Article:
OTTAWA, May 31, 2016 /CNW/ - In advance of the one year anniversary of the Truth and Reconciliation Commission's (TRC) Calls to Action and in response to yesterday's apology and commitment to reconciliation by the Ontario government, Assembly of First Nations (AFN) National Chief Perry Bellegarde calls on all provinces and territories to work collaboratively with Indigenous peoples to set real benchmarks and timelines for change.
"We've come a long way since last June," said AFN National Chief Perry Bellegarde. "With commitment from the federal government to address the TRC's calls to action and yesterday's expression by the Ontario government, I'm urging all provinces and territories to step up and show how they will act for change. With government support and First Nations ready for change, we have an opportunity to close the gap and make reconciliation real for all of Canada. We cannot miss this opportunity!"
On June 2, 2015 the TRC released 94 "calls to action" on priorities for action, including child welfare, justice, education and health. The full final report was released December 15, 2015 and completed the work of the TRC which was mandated in the Indian Residential School Settlement Agreement of 2007. The findings followed six years of hearing testimony from more than 7,000 former residential school students from across the country.
"As we approach the first anniversary of the release of the TRC's calls to action, we must agree that it is time to put plans into action," said AFN Regional Chief Morley Googoo who leads national work on truth and reconciliation. "We want to see timelines and benchmarks for change. We recognize the strong leadership and advocacy of First Nations in Ontario for ensuring the provincial government is moving on reconciliation. We must keep up this momentum for change."
At the release of its final report last December, Prime Minister Justin Trudeau stated that true reconciliation goes beyond the scope of the TRC's Calls to Action and pledged to work with First Nations, Indigenous leaders, provinces and territories and all key parties to design a national engagement strategy for developing and implementing a national reconciliation framework, informed by the TRC's recommendations.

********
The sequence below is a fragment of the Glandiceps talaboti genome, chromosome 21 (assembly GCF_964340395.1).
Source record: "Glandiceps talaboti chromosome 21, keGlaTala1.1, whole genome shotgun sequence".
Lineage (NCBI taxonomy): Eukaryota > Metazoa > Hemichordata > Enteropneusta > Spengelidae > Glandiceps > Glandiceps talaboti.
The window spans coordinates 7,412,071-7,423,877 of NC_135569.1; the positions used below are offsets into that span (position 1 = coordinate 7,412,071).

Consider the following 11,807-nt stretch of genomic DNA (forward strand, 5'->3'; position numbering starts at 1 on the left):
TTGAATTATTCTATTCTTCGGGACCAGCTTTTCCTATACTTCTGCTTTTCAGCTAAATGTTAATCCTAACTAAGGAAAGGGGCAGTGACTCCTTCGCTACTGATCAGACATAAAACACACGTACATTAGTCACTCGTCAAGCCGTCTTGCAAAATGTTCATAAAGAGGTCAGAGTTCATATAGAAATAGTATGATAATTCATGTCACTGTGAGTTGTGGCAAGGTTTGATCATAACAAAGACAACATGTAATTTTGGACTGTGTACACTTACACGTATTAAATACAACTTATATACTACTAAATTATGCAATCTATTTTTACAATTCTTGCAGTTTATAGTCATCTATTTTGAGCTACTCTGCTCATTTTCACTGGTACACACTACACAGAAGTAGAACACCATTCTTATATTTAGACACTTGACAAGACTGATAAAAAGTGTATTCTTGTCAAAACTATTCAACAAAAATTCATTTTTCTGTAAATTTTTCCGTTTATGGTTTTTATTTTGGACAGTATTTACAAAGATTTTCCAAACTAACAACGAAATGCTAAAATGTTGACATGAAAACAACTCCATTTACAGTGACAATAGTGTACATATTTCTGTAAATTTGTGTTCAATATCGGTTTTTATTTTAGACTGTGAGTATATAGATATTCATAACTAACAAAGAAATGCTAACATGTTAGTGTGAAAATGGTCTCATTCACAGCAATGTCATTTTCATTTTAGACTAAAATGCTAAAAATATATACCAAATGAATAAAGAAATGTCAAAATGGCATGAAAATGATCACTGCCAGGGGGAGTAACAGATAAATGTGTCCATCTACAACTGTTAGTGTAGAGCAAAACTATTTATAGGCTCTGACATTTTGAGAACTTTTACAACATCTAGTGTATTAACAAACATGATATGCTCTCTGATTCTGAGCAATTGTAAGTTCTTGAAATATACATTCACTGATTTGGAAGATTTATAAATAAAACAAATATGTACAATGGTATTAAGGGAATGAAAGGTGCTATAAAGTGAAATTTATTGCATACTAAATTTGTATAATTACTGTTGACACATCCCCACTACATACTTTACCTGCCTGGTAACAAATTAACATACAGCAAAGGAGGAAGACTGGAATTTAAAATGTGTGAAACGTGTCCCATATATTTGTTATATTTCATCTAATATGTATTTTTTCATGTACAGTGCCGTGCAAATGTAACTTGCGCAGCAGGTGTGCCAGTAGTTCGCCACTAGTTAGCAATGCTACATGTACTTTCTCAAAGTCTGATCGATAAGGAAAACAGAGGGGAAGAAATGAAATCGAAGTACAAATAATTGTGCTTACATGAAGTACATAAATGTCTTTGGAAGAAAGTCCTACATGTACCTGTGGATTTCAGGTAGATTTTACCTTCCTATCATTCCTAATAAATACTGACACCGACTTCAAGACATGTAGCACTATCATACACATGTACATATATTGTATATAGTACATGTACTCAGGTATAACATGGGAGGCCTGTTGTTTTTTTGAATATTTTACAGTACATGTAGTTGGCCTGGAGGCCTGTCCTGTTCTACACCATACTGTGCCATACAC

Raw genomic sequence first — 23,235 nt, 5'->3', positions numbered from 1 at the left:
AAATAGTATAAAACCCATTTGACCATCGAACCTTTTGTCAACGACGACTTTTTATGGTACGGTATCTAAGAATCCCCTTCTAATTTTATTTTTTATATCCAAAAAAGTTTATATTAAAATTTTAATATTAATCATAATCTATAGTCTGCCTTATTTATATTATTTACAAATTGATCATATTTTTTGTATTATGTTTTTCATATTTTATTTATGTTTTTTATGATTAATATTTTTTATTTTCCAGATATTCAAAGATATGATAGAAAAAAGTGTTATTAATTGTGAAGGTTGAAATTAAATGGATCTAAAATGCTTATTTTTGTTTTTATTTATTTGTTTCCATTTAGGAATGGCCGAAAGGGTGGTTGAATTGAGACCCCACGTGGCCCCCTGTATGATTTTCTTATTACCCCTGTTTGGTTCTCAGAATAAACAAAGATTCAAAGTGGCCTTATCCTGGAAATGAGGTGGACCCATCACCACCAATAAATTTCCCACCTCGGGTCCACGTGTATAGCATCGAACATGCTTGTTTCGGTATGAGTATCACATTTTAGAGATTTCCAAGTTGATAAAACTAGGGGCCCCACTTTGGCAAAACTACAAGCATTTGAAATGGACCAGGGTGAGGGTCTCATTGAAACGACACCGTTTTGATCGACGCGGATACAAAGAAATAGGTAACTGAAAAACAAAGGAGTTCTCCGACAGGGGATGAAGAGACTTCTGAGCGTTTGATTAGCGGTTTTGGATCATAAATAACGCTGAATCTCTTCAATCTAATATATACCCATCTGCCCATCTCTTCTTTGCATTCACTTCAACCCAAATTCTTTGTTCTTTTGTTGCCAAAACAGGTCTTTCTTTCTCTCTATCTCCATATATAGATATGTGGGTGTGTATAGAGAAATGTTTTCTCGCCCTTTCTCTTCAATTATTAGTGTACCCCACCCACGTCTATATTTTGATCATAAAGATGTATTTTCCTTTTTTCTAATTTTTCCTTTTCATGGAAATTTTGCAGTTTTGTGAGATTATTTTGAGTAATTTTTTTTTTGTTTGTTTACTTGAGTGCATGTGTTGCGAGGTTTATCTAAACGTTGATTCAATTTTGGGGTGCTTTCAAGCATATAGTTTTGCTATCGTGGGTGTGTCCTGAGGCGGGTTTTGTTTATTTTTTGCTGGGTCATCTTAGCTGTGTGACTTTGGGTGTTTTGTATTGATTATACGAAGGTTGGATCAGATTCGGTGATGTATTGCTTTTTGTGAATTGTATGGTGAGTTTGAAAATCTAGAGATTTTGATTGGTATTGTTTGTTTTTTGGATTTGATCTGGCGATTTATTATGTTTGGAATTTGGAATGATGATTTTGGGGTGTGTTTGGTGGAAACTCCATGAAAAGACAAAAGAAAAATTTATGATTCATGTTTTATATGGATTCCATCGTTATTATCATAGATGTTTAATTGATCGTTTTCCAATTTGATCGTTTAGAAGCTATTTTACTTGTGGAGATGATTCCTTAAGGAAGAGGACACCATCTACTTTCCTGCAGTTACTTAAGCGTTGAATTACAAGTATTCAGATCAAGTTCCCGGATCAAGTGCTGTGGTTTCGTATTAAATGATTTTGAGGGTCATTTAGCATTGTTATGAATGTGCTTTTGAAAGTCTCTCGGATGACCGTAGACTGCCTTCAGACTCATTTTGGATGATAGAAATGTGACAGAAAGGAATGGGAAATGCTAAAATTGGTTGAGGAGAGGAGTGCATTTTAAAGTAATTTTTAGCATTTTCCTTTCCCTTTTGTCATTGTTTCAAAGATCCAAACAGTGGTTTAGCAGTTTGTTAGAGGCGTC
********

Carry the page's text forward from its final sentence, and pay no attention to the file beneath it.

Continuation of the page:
Ontario Premier Kathleen Wynne yesterday offered the province's first response to the Truth and Reconciliation Commission report released partially last June and fully in December. AFN Ontario Regional Chief Isadore Day, among other regional Indigenous leaders and residential schools survivors, was in attendance in the Ontario legislature to hear Ontario's apology and commitments to change.
In a statement read in the legislature yesterday, Regional Chief Day spoke to the need for a shared journey toward the restoration of rights and the reparation of the lives of First Nations people damaged by Indian Residential Schools.
"We are reminded of a system meant to kill the Indian in the child," said AFN Ontario Regional Chief Isadore Day in the Ontario legislature yesterday morning. "We will walk together on a path toward building happy, healthy First Nation communities. And with the full involvement and inclusion of Indian Residential School survivors in all aspects of moving forward, for it is they who have carried the full burden and have experienced the darkness of this history. They must never again feel left out, alone, or abandoned – this process and these investments belong to them."
The AFN is a party to the Indian Residential Schools Settlement Agreement that led to the creation of the TRC. The federal government has committed to working with First Nations and Indigenous peoples to implement the Calls to Action.
The AFN is the national organization representing First Nations citizens in Canada. Follow AFN on Twitter @AFN_Comms, @AFN_Updates.
SOURCE Assembly of First Nations
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